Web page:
Fashionable Friday | Slips

Womens-SlipsLadies,there is something that your mother may have insisted on as a child, but has since been thrown to the cavernous abyss of your childhood – that’s right, slips.  But the frilly, cheap material of past is long gone and there’s a new slip on the block.  Here is the beauty of a good slip:

In the winter, a slip keeps your cute wool Rag & Bone dress from catching on your tights.

In the summer, a slip keeps your J Crew jersey dress from showing off your assets while highlighting your assets.

All the time a slip flatters your body but hides what we don’t don’t want to show.

Not every slip is equal. Personally I love the Commando brand. Just like a good bra, it’s improtant to find one that fits, conceals and is the right color for  your attire.

 

Tip(sy) Thursday

Facebook-RemoveFacebook banter with friends is so much fun!  Until it gets a wee bit out of hand. Maybe it’s because you shared something that you don’t want your boss to see, or your friends posted a picture that opposed your “no red booze cups” rule. Whatever the reason, it’s time to nip those posts in the butt with a simple “edit” or “remove.”  Just make sure that if your friends ask later you feel confident in your reasons.

Happy posting.

How do you ask your coworkers to stop offering you food?

Food with ColleaguesDear Gwyn,

How do you tell your coworker to stop offering you food? This happens to me every day and my colleague looks offended when I decline. Today she offered me carrot cak. I ate it because I felt bad, but now I feel worse for eating it.

Yowsers!  It is so unfortunate that you have to face this day after day. Although, if I am being completely honest, perhaps you aren’t being clear about your needs and setting firm boundaries.  So, let’s nip this “pushers” habit in the butt and get you back on track temptation free.

Although it is not entirely important to understand your colleague’s exact motivation, it is important to understand that her motivations have nothing to do with you. She may be offering you food because she loves to cook, she may feel insecure about her inability to say “no” to treats and “misery loves company ” or perhaps she social eating equivocates friendship and security. No matter her reasons for wanting to share food, you must set boundaries and feel guilt free.  Here is how:

  1. Let her know that you appreciate her offer.  There is no reason to burn bridges with your colleague.
  2. Take the blame.  Yes, state this as your restriction.  It is your choice for health or other reasons that you don’t want to eat her homemade flan, or best-ever-but-probably-is-chef-boyardee-concoction.
  3. State how is makes you feel.  Feelings are personal, so you can state why you feel you can’t particiapte.
  4. Set boudnaries. Let your colleague know what you will have to do if you can’t find a solution. Afterall this is for your best interest.

Ok, so here is an example of how this works. String it all together and state:

  1. I really appreciate your offer.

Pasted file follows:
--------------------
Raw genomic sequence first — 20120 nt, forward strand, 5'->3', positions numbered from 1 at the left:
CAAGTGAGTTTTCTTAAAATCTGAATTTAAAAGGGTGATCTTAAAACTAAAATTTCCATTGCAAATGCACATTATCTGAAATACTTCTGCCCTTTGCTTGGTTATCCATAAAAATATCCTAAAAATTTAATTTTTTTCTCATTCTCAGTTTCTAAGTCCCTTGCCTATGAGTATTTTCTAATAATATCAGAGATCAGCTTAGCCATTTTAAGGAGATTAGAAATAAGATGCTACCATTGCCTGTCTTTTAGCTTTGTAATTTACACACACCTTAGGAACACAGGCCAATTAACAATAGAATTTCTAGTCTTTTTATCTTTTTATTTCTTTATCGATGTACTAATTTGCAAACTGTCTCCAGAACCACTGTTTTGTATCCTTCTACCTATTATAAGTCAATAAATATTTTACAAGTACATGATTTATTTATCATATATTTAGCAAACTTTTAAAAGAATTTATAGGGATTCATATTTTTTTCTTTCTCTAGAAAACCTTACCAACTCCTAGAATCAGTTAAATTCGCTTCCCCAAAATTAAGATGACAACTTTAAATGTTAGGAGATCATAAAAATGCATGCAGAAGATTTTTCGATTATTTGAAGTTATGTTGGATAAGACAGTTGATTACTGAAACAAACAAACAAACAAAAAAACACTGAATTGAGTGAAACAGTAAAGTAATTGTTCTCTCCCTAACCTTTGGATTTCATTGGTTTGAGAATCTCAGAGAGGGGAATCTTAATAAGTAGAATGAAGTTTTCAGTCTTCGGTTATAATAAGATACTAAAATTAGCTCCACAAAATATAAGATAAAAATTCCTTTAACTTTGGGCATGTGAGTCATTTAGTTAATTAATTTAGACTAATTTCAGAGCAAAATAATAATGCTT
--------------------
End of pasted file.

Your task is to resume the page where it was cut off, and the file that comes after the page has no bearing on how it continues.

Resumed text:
2. I’m trying to be mindful of what I eat.
  3. When you offer me food everyday it makes me feel bad.
  4. If you continue to offer me food, I won’t be able to come into the teacher’s lounge at work.

More than anything, be honest about your reasons and stick to them!

Tip(sy) Tuesday

Pets and GuestDo you have pets? Are they your best friends? As much as we may love our pets, our friends and guests may not enjoy their company as much as we do.  When you have friends over do your best to keep your pets out of your friends space unless your friends invite them.  If your friends indicate that your pets company is too much, be prepared to put your pets in another part of the home.

And yes, I am a horrible offender of this.

Cheers!

How do I stop people next to me from reading my book?

British-Tea-PotDear Gwyn,

I travel quite a bit for work and most of the time use public transportation. I’m fortunate that my city has busses and a light rail  I also fly about once a month.  It seems like whenver I’m traveling or commuting, I have a someone next to me reading my book or looking at my work. How do I keep my reading and work private?

It is fabulous that you take advantage of the public transportation system in your city. Taking the bus to and from work is one of my favorite ways to commute.  When we are commuting on public transportation by necessity or choice, there is no reason that public transportation means your work must be public too.

If you find yourself next to a nosy neighbor, be proactive to solve the situation:

  1. Selectively Choose Your Reading Material or Work: Although it is nice to think that other commuters will respect privacy of others as much as possible, you must assume that whatever you read or choose to work on in a public space is public. Working on highly private work documents or reading a romance novel may not be the best choice for your commute.
  2. Body Language for Privacy: Depending on your route and commute time, you may have a new travel companion every 5 minutes, or the same person seated next to you for 5 hours. Either way, if your neighbor takes interest in your reading material, start with body language by politely turning the information away from your neighbor.
  3. Ask for Privacy: If you body language doesn’t send a message, or your nosy neighbor continues to peak at your work (or comment on it!), ask for a bit of privacy.  Acknowledge that you are in a public shared space, and that you would like ot keep you work to yourself.  ”I’d really appreciate the opportunity to complete my work or book in private. Do you mind giving me some privacy.

Keep your commute pleasant and productive!